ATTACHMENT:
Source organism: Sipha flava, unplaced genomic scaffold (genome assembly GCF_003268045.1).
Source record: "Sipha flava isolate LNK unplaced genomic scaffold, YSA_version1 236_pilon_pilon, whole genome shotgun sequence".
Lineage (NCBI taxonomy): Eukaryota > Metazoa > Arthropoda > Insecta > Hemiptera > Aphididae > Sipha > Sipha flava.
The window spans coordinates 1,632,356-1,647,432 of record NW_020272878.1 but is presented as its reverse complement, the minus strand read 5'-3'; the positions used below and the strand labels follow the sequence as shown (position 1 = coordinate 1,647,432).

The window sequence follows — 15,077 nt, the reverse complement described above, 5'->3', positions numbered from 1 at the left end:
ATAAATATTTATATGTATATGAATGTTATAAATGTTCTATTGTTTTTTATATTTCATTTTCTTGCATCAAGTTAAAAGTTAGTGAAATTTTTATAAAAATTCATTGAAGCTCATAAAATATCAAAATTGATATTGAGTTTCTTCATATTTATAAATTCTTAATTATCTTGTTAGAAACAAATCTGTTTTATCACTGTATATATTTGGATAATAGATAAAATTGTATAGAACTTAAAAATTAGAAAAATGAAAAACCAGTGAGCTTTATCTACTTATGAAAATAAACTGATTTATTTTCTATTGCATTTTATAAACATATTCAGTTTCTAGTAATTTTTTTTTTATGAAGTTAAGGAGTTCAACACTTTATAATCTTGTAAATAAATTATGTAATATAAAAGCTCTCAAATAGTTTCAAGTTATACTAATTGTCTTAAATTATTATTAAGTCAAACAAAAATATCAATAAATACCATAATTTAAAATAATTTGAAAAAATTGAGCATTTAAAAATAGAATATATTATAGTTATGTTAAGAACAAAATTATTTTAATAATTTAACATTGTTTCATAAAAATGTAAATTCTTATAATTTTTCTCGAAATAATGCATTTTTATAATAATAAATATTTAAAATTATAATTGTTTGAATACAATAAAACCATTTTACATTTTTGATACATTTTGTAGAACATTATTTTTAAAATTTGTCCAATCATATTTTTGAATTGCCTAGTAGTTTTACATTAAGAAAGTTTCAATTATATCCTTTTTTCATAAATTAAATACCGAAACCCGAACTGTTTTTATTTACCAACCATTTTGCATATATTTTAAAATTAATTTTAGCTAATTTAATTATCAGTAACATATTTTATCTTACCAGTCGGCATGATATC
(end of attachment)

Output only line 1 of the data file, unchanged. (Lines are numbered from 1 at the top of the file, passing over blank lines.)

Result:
Source organism: Sipha flava, unplaced genomic scaffold (genome assembly GCF_003268045.1).